When Susan Whitaker moved to Auburn in 1989 there were only two yoga instructors in town. There were no yoga centers, and none of the gyms offered yoga classes.

Whitaker began teaching yoga at various sites, holding onto a dream that she’d one day have her own center.

In 1998 that dream came true. She opened Canyon Spirit Yoga Center, Auburn’s first yoga center.

“We are tried and true,” said the petite and bright-eyed yogini.

And they are popular, too. The cozy, welcoming space on Auburn Folsom Road boasts more than 150 students each week.

Classes include Recharge, Restorative, Dance, Gentle, Beginners, Flow, Men’s, Qigong, Movement, and Writing as Healing Art.

Whitaker fell in love with yoga at the age of 19 in Louisiana when she and her mom took their first class together as a way to lose weight.

She quickly realized that, with yoga, she would gain much more than she would lose – in the best possible way.

“Yoga is connecting the mind, body, spirit and soul,” Whitaker said. “It’s about understanding that connection and strengthening it.”

Yoga helps her feel more comfortable in the world.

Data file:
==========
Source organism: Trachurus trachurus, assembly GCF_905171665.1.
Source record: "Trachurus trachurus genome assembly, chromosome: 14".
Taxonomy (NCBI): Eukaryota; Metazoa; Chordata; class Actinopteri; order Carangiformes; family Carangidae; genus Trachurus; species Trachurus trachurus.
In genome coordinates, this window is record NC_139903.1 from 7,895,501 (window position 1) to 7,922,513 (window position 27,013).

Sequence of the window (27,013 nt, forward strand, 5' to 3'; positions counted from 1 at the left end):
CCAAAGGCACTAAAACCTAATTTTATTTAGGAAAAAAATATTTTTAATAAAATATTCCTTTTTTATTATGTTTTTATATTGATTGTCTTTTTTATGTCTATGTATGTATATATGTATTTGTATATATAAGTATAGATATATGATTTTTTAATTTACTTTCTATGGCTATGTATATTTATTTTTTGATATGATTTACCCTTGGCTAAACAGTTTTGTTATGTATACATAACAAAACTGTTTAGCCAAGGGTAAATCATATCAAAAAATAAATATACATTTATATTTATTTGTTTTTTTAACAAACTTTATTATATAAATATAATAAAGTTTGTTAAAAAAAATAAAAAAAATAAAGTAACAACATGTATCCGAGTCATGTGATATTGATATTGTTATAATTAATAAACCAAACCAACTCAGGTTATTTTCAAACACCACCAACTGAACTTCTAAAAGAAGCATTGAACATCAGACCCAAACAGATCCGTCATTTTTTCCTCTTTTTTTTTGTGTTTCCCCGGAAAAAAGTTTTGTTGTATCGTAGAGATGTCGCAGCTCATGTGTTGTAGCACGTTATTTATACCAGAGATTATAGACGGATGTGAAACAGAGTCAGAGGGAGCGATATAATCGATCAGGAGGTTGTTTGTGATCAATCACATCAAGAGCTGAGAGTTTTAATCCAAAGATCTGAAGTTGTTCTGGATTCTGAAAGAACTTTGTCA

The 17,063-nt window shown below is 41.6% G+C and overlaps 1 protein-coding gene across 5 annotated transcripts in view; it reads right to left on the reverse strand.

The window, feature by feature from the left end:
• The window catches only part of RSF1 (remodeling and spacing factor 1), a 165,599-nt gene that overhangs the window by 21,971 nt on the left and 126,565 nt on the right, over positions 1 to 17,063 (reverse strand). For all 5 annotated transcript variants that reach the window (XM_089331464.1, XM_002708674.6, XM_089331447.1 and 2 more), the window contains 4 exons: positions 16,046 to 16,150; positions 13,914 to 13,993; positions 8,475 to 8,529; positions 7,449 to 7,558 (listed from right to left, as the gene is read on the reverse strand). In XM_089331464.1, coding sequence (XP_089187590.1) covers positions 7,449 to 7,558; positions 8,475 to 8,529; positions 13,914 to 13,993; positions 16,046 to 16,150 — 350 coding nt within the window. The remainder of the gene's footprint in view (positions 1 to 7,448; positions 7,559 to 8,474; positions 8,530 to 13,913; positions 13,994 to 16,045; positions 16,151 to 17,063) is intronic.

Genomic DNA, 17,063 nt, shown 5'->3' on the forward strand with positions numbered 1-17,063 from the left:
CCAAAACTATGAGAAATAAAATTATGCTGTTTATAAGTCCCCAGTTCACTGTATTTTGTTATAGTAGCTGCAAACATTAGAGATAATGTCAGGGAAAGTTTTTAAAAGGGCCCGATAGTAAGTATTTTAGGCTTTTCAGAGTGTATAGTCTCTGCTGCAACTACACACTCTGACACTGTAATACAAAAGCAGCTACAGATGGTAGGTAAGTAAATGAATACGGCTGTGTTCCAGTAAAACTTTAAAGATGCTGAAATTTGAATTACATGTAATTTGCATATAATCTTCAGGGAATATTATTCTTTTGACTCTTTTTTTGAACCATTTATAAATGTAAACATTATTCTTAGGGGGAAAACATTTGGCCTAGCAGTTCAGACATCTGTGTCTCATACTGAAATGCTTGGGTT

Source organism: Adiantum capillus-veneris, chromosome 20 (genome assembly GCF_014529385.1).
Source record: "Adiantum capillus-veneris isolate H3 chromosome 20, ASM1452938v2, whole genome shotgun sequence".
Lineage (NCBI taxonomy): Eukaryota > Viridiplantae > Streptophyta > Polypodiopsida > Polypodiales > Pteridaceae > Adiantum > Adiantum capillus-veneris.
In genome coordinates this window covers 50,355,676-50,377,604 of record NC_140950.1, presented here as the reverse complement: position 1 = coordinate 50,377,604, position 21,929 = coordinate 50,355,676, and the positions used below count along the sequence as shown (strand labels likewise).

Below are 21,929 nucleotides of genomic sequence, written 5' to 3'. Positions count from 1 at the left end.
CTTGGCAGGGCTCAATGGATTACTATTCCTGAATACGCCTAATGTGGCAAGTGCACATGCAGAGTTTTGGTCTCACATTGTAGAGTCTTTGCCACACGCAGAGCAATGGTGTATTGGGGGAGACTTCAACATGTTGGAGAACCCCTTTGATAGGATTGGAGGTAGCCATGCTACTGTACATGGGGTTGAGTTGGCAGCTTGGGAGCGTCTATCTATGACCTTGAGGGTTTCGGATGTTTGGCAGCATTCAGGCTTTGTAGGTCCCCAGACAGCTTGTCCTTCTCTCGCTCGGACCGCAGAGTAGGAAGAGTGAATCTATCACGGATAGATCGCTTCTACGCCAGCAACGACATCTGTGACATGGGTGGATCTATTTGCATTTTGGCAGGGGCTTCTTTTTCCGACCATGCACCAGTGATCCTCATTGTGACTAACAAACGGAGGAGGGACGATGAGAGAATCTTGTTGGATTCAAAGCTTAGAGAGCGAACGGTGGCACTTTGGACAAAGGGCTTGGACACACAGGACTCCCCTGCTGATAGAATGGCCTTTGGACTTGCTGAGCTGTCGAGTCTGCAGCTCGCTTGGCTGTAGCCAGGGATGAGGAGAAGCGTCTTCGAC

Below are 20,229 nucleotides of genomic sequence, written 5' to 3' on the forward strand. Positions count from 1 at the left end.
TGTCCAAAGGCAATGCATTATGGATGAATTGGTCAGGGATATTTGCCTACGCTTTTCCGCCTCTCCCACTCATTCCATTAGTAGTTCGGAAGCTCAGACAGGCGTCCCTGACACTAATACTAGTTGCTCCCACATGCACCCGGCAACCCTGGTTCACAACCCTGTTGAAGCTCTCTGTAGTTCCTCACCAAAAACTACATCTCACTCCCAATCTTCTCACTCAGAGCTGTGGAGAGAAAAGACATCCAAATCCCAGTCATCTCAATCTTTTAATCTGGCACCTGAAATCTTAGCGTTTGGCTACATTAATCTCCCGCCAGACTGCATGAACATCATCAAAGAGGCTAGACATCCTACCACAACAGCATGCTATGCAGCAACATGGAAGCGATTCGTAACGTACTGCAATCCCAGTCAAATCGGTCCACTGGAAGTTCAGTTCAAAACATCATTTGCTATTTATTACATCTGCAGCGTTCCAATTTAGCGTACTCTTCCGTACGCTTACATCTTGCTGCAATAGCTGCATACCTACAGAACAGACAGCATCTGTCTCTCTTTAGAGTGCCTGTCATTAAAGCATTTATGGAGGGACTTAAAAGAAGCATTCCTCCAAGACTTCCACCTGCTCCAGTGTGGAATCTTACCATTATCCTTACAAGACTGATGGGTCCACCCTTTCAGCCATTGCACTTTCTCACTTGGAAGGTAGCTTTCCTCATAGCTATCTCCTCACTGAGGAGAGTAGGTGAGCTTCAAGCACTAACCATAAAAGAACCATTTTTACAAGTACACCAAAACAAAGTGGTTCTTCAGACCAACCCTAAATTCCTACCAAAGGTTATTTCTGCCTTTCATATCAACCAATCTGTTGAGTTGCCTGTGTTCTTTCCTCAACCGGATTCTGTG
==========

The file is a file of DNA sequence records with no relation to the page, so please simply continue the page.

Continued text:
“It’s not a thing I do,” she said. “It’s a life practice.”

After a yoga class, Whitaker feels calm, energized, stress-free and happy, and she wants her students to feel that, too.

“I don’t know what people do to cope if they’re not practicing yoga,” Whitaker said.

While there are several places that offer yoga classes in Auburn these days, Whitaker is proud that Canyon Spirit offers more than exercise. Her practice is based on a spiritual foundation that is thousands of years old, the idea that we’re all connected.

Yoga means union, Whitaker said, and her center’s maxim is, “Be with those who help your being.”

“We’re made to feel that we have to do things all by ourselves,” she said, “that we’re weaker if we need to ask for help, but in reality we all need the support of other people.”

When students walk into Canyon Spirit, she hopes they sense the good energy and breathe a little easier.

Whitaker’s favorite part of her job is the moment at the end of a yoga session – after the relaxation portion – when students sit up.

“I see the looks on their faces,” she said, “and they’re so peaceful.”

It’s not very often that people stop and take care of themselves. When we’re not working, we watch TV, eat and sleep.

“Yoga allows people to pause for a minute and catch up with themselves.”

What to know if you go:

Dress comfortably

Prepare to be barefoot

Arrive 10 minutes early

There are a few yoga mats to borrow, but it’s best to bring your own

Let the instructor know of any physical limitations you may have

Turn off your cell phone – “Leave it in another world”

Most importantly, plan to stay for the relaxation

“Yoga is easy to do,” Whitaker said. “Getting here is the hardest part.”

For more information, visit http://www.canyonspirityoga.com or call 530-210-0100